Destination desolation

Updated: 2014-10-04 07:48

By Erik Nilsson(China Daily)

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Destination desolation

A Thai food festival in Bangkok in July attracts a huge audience. GAO JIANJUN/XINHUA 

Southeast Asian countries continue to lure Chinese tourists. But fewer are answering their call. Erik Nilsson reports.

The relative decline of Chinese tourists to Southeast Asia is to an extent a story of paradise lost-but is perhaps more so a testament to new paradises found.

Outbound Chinese travel to the region has plummeted this year-by nearly 40 percent in Singapore's case.

Discussion surrounding the startling drop-the Association of Southeast Asian Nations' five-year tourism development plan is aimed toward Chinese and Indian visitor influxes-has largely honed in on a new, perceived undesirability of old favorite destinations.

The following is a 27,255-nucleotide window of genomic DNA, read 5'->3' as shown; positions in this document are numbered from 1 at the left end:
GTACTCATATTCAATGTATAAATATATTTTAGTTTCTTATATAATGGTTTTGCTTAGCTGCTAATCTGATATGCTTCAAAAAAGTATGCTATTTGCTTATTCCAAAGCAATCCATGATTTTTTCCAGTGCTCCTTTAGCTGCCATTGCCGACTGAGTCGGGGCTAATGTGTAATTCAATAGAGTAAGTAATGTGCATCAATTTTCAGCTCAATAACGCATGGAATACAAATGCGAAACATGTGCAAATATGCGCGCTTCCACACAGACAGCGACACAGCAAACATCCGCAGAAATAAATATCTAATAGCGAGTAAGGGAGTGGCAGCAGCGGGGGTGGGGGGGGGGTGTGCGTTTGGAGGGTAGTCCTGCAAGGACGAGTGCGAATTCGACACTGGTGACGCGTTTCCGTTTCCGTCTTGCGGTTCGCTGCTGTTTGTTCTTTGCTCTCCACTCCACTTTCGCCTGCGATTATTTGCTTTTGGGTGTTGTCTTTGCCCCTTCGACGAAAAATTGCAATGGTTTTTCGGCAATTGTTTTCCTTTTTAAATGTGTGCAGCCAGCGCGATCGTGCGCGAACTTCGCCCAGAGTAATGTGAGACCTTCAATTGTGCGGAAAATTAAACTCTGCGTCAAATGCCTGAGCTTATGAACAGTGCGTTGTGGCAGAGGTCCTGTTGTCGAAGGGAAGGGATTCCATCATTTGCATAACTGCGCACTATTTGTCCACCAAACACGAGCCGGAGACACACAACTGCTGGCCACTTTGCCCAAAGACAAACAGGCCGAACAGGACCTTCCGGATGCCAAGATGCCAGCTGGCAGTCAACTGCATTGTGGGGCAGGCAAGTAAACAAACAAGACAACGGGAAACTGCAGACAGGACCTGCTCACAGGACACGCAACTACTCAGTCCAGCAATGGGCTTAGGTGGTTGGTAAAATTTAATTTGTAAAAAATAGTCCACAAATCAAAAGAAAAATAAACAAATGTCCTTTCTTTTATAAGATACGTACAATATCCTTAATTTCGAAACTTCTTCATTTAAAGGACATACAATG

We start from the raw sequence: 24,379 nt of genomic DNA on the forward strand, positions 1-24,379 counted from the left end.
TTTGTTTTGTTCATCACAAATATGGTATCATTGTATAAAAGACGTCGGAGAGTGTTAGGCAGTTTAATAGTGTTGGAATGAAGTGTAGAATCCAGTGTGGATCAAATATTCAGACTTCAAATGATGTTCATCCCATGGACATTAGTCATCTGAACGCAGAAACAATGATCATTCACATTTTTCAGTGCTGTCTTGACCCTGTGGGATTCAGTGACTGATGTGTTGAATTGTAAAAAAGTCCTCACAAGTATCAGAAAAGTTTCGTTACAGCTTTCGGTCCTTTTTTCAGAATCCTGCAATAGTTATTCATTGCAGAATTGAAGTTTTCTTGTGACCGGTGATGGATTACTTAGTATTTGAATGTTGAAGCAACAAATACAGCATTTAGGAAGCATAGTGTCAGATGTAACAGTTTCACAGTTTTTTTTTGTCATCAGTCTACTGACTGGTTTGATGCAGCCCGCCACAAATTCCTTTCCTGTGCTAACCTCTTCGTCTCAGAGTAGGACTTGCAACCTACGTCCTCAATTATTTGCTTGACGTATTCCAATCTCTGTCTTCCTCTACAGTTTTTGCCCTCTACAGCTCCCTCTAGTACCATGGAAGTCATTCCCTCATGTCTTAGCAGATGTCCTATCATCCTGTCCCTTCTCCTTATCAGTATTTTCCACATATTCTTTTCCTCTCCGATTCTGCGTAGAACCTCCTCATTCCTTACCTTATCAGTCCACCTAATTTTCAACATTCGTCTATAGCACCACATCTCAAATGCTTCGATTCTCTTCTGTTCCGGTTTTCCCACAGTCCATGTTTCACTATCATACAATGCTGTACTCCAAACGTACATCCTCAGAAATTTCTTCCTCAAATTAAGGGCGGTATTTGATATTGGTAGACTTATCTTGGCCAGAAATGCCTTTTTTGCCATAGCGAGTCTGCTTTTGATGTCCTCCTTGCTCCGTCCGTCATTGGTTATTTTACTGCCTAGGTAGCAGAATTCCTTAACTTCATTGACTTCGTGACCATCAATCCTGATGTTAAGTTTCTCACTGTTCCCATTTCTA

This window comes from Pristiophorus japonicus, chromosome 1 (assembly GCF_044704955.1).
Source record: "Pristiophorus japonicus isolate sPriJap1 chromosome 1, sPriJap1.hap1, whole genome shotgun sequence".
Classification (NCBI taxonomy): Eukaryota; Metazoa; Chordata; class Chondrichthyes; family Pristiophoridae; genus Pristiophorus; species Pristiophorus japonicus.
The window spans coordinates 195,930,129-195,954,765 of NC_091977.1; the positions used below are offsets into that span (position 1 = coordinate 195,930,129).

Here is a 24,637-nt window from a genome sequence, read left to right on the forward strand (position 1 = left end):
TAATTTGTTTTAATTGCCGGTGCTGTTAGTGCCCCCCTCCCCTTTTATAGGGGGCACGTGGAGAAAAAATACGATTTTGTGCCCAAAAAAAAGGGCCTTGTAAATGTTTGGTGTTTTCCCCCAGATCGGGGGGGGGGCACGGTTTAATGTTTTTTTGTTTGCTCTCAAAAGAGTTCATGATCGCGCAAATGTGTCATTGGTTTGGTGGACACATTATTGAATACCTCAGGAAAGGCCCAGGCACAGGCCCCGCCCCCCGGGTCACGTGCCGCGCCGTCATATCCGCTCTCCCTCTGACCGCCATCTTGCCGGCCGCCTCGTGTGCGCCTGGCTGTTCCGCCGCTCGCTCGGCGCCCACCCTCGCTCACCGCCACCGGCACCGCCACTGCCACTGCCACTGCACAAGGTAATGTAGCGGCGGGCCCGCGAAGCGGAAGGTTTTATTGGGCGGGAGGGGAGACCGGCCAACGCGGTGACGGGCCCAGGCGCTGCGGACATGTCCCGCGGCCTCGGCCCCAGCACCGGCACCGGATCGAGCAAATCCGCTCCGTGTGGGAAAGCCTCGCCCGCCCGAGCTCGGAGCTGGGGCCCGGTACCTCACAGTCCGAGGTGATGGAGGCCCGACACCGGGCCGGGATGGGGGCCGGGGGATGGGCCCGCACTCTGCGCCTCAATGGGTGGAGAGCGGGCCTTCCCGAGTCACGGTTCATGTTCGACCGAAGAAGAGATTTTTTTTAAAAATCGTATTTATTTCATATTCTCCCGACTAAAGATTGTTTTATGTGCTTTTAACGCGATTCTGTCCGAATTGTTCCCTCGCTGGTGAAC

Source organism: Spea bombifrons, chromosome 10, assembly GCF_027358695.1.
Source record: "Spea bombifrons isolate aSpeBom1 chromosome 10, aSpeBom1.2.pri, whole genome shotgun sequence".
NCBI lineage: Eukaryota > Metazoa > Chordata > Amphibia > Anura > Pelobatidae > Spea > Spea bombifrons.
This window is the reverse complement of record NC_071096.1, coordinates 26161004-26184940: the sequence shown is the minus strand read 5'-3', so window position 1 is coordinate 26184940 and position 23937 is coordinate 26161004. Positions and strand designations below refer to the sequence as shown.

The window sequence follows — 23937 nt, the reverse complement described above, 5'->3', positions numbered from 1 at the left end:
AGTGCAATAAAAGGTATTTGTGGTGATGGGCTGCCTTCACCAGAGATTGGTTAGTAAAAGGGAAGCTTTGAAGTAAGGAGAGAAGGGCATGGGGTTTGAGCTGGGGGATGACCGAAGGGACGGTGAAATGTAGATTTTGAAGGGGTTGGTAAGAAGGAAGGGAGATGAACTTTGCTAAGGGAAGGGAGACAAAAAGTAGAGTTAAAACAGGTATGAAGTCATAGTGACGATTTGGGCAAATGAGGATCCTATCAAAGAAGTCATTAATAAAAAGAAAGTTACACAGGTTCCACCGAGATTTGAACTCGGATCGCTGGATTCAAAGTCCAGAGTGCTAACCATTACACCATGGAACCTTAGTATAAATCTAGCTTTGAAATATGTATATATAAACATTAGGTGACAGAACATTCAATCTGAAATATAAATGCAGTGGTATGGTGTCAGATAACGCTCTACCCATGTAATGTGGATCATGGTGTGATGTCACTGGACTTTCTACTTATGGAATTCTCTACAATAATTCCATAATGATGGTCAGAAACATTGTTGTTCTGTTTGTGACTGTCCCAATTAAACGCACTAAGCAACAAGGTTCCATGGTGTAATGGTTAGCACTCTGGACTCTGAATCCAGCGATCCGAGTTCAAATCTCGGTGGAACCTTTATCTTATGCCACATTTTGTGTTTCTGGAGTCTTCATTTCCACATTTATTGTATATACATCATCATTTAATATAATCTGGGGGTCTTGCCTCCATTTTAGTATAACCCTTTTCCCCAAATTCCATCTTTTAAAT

Media point to territorial disputes with the Philippines and Vietnam; the disappearance of flight MH370; Thailand's instability; and Singapore losing influence as a gateway to aforementioned destinations.

That's all true.

But insiders explain the bigger picture is the otherwise changing dynamics of China's outbound tourism.

The United Nations World Travel Organization's Asia-Pacific director Xu Jing calls the widely reported view of a decline of Chinese tourists to the region a "misconception".

"There's a slowing of growth rates to some destinations," he says.

"But if you're talking about sheer volume, it remains large. Southeast Asia is still a big slice of the cake. It's still a very attractive destination. Take the natural beauty with the cultural component of travel-Southeast Asia will remain a major destination for Chinese."

Xu believes the relative reduction is more about the outbound Chinese market's maturation and new countries better courting it.

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